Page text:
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5 Ways Chemical Safety Is Eroding Under Trump

Health + Wellness
5 Ways Chemical Safety Is Eroding Under Trump

By Richard Denison

In June 2016, Congress had the rare success of passing bipartisan legislation to update our nation's badly broken chemical safety system. It finally gave the U.S. Environmental Protection Agency (EPA) the power to strengthen health protections for American families.

Fast-forward 22 months and the implementation of that law is now in jeopardy.


The Trump administration is systematically weakening the EPA and seeking to dismantle key new authorities and mandates Congress just gave it under the reformed Toxic Substances Control Act. This with the goal of shifting critical policies to serve the chemical industry's agenda instead of protecting public health.

Here are five actions Trump's EPA Administrator Scott Pruitt and his handpicked political appointees have already taken to undermine the law—potentially setting us back decades.

1. Shelved proposed bans of three toxic chemicals

In January 2017, the EPA proposed to ban high-risk uses of three dangerous chemicals: methylene chloride, N-methylpyrrolidone and trichloroethylene. Methylene chloride, for one, is used in widely available paint strippers and is responsible for dozens of deaths in recent years.

Less than a year later, with a new president in the White House, the EPA has indefinitely delayed action on these chemicals by moving the proposed bans from active to "long-term action" status. This effectively puts them on the back burner, going against the very spirit and goal of the 2016 chemical safety reform.

2. Issued new and illegal rules for TSCA

One of the first orders of business under the 2016 Lautenberg Act was for the EPA to issue "framework rules" governing how the reformed law will work for years to come.

The proposed rules—released at the tail end of the Obama administration—were fair and faithful to the law. But the final rules published in July 2017 did a U-turn from those that had been proposed and now reflect the wish list of the chemical industry.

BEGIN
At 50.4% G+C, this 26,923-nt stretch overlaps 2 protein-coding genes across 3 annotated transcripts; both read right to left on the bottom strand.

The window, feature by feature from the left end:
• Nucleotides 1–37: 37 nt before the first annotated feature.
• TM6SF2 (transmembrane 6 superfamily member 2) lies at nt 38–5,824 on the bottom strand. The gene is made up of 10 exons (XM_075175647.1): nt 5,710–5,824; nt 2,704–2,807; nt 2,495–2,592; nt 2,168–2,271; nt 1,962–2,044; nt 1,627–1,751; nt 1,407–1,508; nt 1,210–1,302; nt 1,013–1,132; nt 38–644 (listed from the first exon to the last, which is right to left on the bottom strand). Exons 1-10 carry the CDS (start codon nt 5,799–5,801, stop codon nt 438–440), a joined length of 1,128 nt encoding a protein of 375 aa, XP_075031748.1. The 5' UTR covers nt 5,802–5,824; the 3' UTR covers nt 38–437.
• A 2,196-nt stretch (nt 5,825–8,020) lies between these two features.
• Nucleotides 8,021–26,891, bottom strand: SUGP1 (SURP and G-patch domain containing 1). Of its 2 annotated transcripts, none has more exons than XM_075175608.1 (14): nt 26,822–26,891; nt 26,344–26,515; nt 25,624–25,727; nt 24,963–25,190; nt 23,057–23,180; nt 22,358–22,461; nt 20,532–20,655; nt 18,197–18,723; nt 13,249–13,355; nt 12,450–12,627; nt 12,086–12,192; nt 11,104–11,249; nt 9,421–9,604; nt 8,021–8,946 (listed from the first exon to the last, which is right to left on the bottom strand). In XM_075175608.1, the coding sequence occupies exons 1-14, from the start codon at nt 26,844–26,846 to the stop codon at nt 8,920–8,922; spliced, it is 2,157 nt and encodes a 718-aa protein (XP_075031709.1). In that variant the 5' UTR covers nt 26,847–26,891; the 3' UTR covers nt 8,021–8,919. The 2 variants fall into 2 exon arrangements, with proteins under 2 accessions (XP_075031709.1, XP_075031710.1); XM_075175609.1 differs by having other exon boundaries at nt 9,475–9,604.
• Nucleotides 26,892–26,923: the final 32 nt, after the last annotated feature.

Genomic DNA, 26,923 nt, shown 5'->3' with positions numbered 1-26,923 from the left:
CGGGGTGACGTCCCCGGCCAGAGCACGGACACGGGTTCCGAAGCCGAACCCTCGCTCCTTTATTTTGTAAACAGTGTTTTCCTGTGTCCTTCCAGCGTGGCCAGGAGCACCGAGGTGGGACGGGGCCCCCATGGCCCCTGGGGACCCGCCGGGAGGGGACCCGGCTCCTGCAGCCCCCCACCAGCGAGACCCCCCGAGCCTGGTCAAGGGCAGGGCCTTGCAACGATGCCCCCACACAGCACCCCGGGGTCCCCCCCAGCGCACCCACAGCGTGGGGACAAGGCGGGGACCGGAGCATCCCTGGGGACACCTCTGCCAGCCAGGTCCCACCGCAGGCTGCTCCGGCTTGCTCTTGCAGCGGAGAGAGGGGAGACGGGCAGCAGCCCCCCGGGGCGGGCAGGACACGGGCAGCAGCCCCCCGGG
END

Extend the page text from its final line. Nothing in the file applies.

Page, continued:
They are also patently illegal, which is why we're suing the EPA.

3. Reversed course on new chemical reviews

After the new law passed, the EPA immediately began to conduct the more robust reviews of new chemicals before they entered the market that the legislation called for.

But in response to industry demands, the EPA reversed course to instead avoid applying protective measures to speed up the approval process.

These changes circumvent clear requirements in the law and essentially return America to an era where few chemicals were adequately assessed or tested for safety as a condition of entering the market—and the public was kept in the dark.

4. Pushed to dismantle key EPA programs

Political leadership at the EPA is targeting key programs for "reorganization." Those at risk include:

  • The Integrated Risk Information System program, which provides critical scientific information on chemical hazards to support public health decisions. Attempts by Pruitt's political appointees to weaken or eliminate the program have so far been unsuccessful, but this fight is far from over.
  • EPA's Safer Choice program, which certifies products made with safer chemicals to help shoppers find products that are better for people and the planet. Pruitt has transferred a full third of its staff to another program.
  • Science and research funding critical to furthering understanding of how chemicals affect our health and environment. Pruitt's latest budget request slashed funding for such programs by more than 48 percent.

5. Stacked the agency with industry cronies

It's no secret that the Trump administration has placed scores of people with deep conflicts of interest in powerful positions across the federal government.

Political appointees to the EPA are no exception. Case in point: Immediately prior to her appointment to the EPA, Nancy Beck was a senior official at the American Chemistry Council—the chemical industry's primary lobbying arm. In her new job, she is shaping policy on hazardous chemicals, making decisions that directly affect the financial interests of ACC member companies.

Among her numerous controversial moves so far: To direct the weakening of the TSCA framework rules—changes that in some cases mirrored the exact wording of ACC comments on the proposed rules. Beck, while at ACC, actually wrote such comments.

By reversing progress on toxic chemical regulation and by crippling the agency charged with its implementation, the Trump administration is consistently elevating industry interests over the protection of our health.

Richard Denison is a lead senior scientist at Environmental Defense Fund.

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